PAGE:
much to support the conjecture, other than the huge similarity
in the neurobiological aspects of neurons among species.
>>I. find no convincing reason to
>>believe in that, in spite of the huge number of researchers who
>>find a place for "language organs" and "universal grammars" or
>>specialized neural circuitry. The idea of domain specificity, even
>>being accepted by the majority, is often put in doubt (Elman, Bates,
>A large part of the problem lies in confusion between domain specificty and
>localization. The two are often taken as going together, so once you've
>downed localization (as brain imaging has fairly well done for language
>functions) you've downed domain specificity, or as I'd rather call it,
>dedicated circuitry. No way. Once you grasp that the same cell or cell
>assembly may belong to several different circuits, the problem diminishes.
>Assume a brain of Dennettian dumb homunculi, with no executive suite,
>engaged in Darwinian competition for "spare" neurons a la Calvin, and it
Yes, I agree, often localization is taken to mean specificity. That
could be the case in adults, but I doubt that this can be seen in babies.
This is the question that puzzles me, the lack of studies in human
brain evolution from babyhood (I'd love to see more fMRI studies on
babies, but probably there are some serious - and justified - problems
with mommies). For what my opinion is worth, I believe that a lot
of doubts regarding language in humans would disappear once one
confirms the astonishing self-organizing abilities of a brain when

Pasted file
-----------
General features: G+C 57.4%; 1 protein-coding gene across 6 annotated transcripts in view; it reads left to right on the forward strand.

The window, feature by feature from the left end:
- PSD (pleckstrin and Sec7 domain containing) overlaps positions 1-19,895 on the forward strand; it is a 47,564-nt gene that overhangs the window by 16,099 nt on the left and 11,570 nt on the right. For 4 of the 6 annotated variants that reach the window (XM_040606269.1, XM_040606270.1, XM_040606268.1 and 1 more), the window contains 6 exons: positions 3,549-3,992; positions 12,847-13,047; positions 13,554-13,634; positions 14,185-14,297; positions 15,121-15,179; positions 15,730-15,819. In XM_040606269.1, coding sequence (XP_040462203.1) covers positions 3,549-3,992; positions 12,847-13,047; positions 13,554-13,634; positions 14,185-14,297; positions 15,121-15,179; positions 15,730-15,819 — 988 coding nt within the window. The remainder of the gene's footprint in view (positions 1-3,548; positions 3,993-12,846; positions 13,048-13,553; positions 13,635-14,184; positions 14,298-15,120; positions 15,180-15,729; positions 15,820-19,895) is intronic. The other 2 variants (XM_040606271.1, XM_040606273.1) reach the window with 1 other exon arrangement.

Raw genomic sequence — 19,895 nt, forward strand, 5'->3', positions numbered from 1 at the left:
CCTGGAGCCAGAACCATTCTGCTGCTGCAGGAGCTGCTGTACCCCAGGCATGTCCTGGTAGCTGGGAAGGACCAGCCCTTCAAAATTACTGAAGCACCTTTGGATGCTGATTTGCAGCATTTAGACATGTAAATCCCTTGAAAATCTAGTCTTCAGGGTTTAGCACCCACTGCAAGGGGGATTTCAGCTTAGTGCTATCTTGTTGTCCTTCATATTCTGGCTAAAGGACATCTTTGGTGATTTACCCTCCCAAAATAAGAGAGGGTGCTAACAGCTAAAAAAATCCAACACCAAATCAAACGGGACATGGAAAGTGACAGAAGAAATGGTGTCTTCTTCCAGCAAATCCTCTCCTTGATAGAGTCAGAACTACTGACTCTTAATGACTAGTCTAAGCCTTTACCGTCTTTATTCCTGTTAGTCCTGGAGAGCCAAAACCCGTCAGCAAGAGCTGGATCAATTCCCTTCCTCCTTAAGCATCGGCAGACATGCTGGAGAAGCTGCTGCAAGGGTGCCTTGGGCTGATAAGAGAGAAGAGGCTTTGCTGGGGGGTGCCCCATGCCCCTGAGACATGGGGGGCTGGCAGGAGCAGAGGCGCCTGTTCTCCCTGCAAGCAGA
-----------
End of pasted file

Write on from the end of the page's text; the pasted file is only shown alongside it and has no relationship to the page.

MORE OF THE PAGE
subjected to demanding interactive experiences. Children appear to
develop language in sort of a battle, struggling to understand and to
make their wishes understandable. It is not a fightless process.
This kind of "energy" usually drives adaptation and plasticity, as
studies with cortical rewiring in blind adults suggest.
By the way, Calvin's darwinian competition model are among my
preferred models. I closely follow all aspects related to this
issue such as information representation in population of
synchronously firing neurons. Calvin (and Gerald Edelman) will
be remembered for their important contribution to the field.
>>"Motherese", that special way of talking that mothers
>>exercise with their babies, is thought to be an essential
>>step in the development of a solid ground on which to plant
>>essential language constructs.
>Not by many acquisitionists. There are cultures in which motherese doesn't
>exist. And my own work on pidgins and creoles shows that children can
>languages that their mothers don't even know.
I agree, I again left the impression that I was proposing "motherese"
as a necessary condition, but this is just sufficient. Deaf children
can obviously learn language. What my point should have been is that
some kind of sensorimotor activity is necessary in order to support
language. This is obvious, but what is not so obvious is the way
in which this really supports cognition (the mechanics of it).
>.>I have a hunch that most
>>(if not all) of Chomsky's "poverty of stimulus" argument
>>could be seen upside down: it is not poverty, it is excess.
>Chomsky's arguments relate to linguistic, not extralinguistic input. No
>matter how rich either of them are, they have to be matched! See Judy